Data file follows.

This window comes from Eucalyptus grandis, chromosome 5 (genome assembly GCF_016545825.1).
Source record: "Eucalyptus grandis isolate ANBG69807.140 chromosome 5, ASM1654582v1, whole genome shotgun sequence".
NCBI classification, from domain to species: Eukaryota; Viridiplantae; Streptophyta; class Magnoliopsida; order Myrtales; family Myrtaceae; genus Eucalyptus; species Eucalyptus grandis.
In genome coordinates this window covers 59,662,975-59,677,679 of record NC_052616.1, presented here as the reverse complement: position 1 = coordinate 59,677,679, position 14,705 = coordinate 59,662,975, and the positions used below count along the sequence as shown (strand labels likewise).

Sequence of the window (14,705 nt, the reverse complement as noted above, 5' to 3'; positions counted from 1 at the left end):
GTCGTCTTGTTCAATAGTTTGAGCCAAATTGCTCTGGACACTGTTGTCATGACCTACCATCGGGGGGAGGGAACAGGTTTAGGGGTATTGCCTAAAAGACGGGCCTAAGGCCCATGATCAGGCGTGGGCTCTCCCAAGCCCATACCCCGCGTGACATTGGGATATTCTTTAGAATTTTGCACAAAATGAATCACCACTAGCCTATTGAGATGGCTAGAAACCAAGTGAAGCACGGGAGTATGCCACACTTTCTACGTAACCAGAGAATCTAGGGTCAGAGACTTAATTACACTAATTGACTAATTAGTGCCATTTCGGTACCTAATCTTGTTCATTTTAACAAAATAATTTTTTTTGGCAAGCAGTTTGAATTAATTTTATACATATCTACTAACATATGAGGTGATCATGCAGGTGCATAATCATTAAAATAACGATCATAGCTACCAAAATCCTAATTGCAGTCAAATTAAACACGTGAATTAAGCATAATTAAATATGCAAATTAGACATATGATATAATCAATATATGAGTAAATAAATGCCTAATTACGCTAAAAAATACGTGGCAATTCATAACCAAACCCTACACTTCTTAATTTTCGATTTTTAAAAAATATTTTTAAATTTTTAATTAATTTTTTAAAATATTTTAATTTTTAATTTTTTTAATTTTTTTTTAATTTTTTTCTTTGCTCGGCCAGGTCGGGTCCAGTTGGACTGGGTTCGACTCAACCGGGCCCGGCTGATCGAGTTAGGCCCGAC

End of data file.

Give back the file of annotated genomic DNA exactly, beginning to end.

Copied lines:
This window comes from Eucalyptus grandis, chromosome 5 (genome assembly GCF_016545825.1).
Source record: "Eucalyptus grandis isolate ANBG69807.140 chromosome 5, ASM1654582v1, whole genome shotgun sequence".
NCBI classification, from domain to species: Eukaryota; Viridiplantae; Streptophyta; class Magnoliopsida; order Myrtales; family Myrtaceae; genus Eucalyptus; species Eucalyptus grandis.
In genome coordinates this window covers 59,662,975-59,677,679 of record NC_052616.1, presented here as the reverse complement: position 1 = coordinate 59,677,679, position 14,705 = coordinate 59,662,975, and the positions used below count along the sequence as shown (strand labels likewise).

Sequence of the window (14,705 nt, the reverse complement as noted above, 5' to 3'; positions counted from 1 at the left end):
GTCGTCTTGTTCAATAGTTTGAGCCAAATTGCTCTGGACACTGTTGTCATGACCTACCATCGGGGGGAGGGAACAGGTTTAGGGGTATTGCCTAAAAGACGGGCCTAAGGCCCATGATCAGGCGTGGGCTCTCCCAAGCCCATACCCCGCGTGACATTGGGATATTCTTTAGAATTTTGCACAAAATGAATCACCACTAGCCTATTGAGATGGCTAGAAACCAAGTGAAGCACGGGAGTATGCCACACTTTCTACGTAACCAGAGAATCTAGGGTCAGAGACTTAATTACACTAATTGACTAATTAGTGCCATTTCGGTACCTAATCTTGTTCATTTTAACAAAATAATTTTTTTTGGCAAGCAGTTTGAATTAATTTTATACATATCTACTAACATATGAGGTGATCATGCAGGTGCATAATCATTAAAATAACGATCATAGCTACCAAAATCCTAATTGCAGTCAAATTAAACACGTGAATTAAGCATAATTAAATATGCAAATTAGACATATGATATAATCAATATATGAGTAAATAAATGCCTAATTACGCTAAAAAATACGTGGCAATTCATAACCAAACCCTACACTTCTTAATTTTCGATTTTTAAAAAATATTTTTAAATTTTTAATTAATTTTTTAAAATATTTTAATTTTTAATTTTTTTAATTTTTTTTTAATTTTTTTCTTTGCTCGGCCAGGTCGGGTCCAGTTGGACTGGGTTCGACTCAACCGGGCCCGGCTGATCGAGTTAGGCCCGAC